This dangerous looking spaceship is filled with clever techniques and interesting parts. The extensive use of Technic gear racks is especially menacing, but the real standout here is the innovative sticker usage. They weren’t custom printed. Rather, Adrian chopped up a bunch of the yellow stickers from set 75053 The Ghost (from Star Wars Rebels) and placed them on the model in an interesting pattern. The stickers were already printed to be scruffy-looking, but the builder wanted them to be even scruffier. So he abraded the stickers by rubbing the model back and forth on a wooden table. The stickers aren’t shiny and smooth any more, but the result is definitely worth it.
It may not cut through much, perhaps not even warm butter, but this gorgeous little LEGO chainsaw by František Hajdekr is one of the coolest things I have ever seen. And it really works! The Technic panels and liftarms fit together as snugly as a jigsaw puzzle. Inside you’ll find a battery box and a Power Functions motor. The safety guard also acts as a safety catch. A simple trigger controls the action. But why take my word for it? See for yourself!
Long before Elektra and Black Widow, there was Princess Diana of Themyscira, better known as Wonder Woman. She was created in the 40s and started out fighting Axis military forces, before taking on gods from Greek mythology. A television icon in the late 70s, she’s finally getting her own movie in 2017. And why not? She’s awesome! So is this poseable figurine from Victor. The model uses a mix of Technic parts, System bricks, and Bionicle armor to create layers of texture which strike a perfect balance of toughness and femininity. The builder has chosen to arm her with a sword and shield instead of the better-known Lasso of Truth, but he has included a scale model of her Invisible Jet.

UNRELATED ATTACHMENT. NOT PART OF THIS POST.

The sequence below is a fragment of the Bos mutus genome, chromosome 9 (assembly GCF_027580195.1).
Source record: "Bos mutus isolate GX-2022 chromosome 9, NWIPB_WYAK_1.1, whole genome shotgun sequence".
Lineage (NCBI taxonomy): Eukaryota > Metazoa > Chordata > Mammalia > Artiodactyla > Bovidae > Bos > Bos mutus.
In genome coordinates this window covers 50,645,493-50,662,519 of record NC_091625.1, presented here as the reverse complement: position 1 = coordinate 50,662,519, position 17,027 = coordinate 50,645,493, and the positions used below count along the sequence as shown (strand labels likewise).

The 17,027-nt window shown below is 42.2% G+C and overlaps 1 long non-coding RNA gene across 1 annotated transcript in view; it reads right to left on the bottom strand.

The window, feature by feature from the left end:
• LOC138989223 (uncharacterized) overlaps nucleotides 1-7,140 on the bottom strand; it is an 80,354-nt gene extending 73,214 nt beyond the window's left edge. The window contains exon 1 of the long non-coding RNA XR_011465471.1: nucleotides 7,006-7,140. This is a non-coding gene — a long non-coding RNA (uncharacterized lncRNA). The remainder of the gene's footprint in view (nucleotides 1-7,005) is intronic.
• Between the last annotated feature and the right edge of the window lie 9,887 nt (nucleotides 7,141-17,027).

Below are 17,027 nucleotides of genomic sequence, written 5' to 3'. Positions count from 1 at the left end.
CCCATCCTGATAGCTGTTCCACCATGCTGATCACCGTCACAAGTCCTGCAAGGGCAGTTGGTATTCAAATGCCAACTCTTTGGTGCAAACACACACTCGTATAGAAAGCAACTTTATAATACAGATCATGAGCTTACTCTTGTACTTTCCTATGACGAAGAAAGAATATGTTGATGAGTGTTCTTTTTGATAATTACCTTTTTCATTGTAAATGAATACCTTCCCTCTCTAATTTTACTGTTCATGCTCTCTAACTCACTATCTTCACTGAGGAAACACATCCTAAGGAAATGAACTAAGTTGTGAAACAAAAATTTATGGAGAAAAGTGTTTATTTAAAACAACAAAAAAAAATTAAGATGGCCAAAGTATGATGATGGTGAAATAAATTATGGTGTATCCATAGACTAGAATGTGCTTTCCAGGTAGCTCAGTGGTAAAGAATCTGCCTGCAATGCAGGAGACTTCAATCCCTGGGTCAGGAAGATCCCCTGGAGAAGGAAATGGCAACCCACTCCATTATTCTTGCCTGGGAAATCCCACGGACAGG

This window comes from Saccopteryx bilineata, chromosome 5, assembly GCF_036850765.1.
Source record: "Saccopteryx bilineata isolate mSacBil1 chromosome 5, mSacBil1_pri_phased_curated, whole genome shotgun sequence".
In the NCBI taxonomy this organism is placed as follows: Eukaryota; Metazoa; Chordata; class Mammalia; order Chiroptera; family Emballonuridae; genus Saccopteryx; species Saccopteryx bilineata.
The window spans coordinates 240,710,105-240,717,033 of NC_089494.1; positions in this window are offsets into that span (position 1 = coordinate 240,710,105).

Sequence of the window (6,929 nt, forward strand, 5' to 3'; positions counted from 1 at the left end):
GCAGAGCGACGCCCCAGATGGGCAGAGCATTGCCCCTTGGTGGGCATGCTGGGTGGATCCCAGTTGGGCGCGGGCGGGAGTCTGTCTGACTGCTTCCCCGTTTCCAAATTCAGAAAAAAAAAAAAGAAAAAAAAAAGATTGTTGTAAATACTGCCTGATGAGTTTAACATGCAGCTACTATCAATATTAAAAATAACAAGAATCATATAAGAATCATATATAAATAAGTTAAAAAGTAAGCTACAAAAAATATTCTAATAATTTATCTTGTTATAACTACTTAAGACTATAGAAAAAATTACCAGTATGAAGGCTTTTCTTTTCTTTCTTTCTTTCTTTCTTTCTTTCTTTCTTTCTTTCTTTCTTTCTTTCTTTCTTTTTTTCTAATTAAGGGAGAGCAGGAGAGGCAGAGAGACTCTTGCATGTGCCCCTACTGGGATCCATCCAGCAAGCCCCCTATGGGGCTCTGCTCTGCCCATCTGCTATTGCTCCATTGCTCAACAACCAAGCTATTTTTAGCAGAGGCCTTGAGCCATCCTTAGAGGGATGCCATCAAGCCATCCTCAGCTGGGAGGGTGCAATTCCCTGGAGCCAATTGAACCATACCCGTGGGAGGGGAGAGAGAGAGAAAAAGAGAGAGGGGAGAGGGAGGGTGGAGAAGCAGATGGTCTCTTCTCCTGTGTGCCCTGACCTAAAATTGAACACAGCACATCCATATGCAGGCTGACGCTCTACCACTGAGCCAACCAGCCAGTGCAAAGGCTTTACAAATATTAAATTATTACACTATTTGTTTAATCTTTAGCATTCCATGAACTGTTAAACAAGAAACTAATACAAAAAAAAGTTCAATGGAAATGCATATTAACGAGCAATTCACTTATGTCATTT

The Arvo Brothers have struck again with another incredibly beautiful and photo-realistic model. This time, it’s a scooter inspired by the totally retro Vespa P200. The P200 was imported to the US in the late 70s and early 80s, a time when steep angles and blocky designs were common — making this an ideal subject for LEGO modeling. The taillight design chosen here is an exact match to the original ride, executed perfectly in brick. I really like the scale of this model, with larger parts used for broader strokes, leaving smaller parts to fill in the details. If you wish you could build like this, fret not: the builders have promised a PDF of instructions is forthcoming.
In computer graphics, a sprite is an image that represents a discrete element. Sprites are sorta like cels from animation: and some older video games swapped out sprites to simulate animation. One such game was the Super Nintendo classic The Legend of Zelda: A Link to the Past. In a way, the pixels in a sprite are like the 1×1 elements in a LEGO mosaic. Genius idea: build sprites with LEGO! My sprites are 3 plates tall, and don’t require baseplates. Here’s our hero Link, lifting the Master Sword.
Finding sprite sheets (grids of sprites in a single file, used for animation) on the internet to reference was easy. Finding 1×1 plates in the right colors was hard. Believe it or not, LEGO doesn’t make 1×1 plates in every color. Building Princess Zelda and Ganon was almost as difficult as beating the game.
Adventure Time, c’mon and grab your friends! We’re off to very distant lands. Lands where cute and quirky vampires like Marceline have complex relationships with Jake, Princess Bubblegum, and even the Ice King. Biczzz started this incredible mosaic as a 2D project, but then ran out of tiles. Solution: upgrade it to a 3D project! I’m glad he ran out of tiles, the depth and layering created by the cheese slopes is quite impressive.